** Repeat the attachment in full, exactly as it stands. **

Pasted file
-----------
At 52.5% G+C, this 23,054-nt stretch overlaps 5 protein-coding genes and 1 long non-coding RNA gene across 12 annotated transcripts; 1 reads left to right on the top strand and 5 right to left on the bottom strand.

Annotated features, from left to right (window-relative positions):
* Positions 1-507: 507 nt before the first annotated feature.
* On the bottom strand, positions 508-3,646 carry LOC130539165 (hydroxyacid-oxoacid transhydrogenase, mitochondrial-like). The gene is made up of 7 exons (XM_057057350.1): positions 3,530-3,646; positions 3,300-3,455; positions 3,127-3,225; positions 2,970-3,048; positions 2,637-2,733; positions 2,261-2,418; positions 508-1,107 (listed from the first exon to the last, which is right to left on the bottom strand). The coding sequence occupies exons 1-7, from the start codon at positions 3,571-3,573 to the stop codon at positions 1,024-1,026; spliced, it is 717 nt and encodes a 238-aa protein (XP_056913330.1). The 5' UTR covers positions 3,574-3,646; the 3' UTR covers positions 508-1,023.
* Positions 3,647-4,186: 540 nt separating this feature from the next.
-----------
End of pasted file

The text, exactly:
At 52.5% G+C, this 23,054-nt stretch overlaps 5 protein-coding genes and 1 long non-coding RNA gene across 12 annotated transcripts; 1 reads left to right on the top strand and 5 right to left on the bottom strand.

Annotated features, from left to right (window-relative positions):
* Positions 1-507: 507 nt before the first annotated feature.
* On the bottom strand, positions 508-3,646 carry LOC130539165 (hydroxyacid-oxoacid transhydrogenase, mitochondrial-like). The gene is made up of 7 exons (XM_057057350.1): positions 3,530-3,646; positions 3,300-3,455; positions 3,127-3,225; positions 2,970-3,048; positions 2,637-2,733; positions 2,261-2,418; positions 508-1,107 (listed from the first exon to the last, which is right to left on the bottom strand). The coding sequence occupies exons 1-7, from the start codon at positions 3,571-3,573 to the stop codon at positions 1,024-1,026; spliced, it is 717 nt and encodes a 238-aa protein (XP_056913330.1). The 5' UTR covers positions 3,574-3,646; the 3' UTR covers positions 508-1,023.
* Positions 3,647-4,186: 540 nt separating this feature from the next.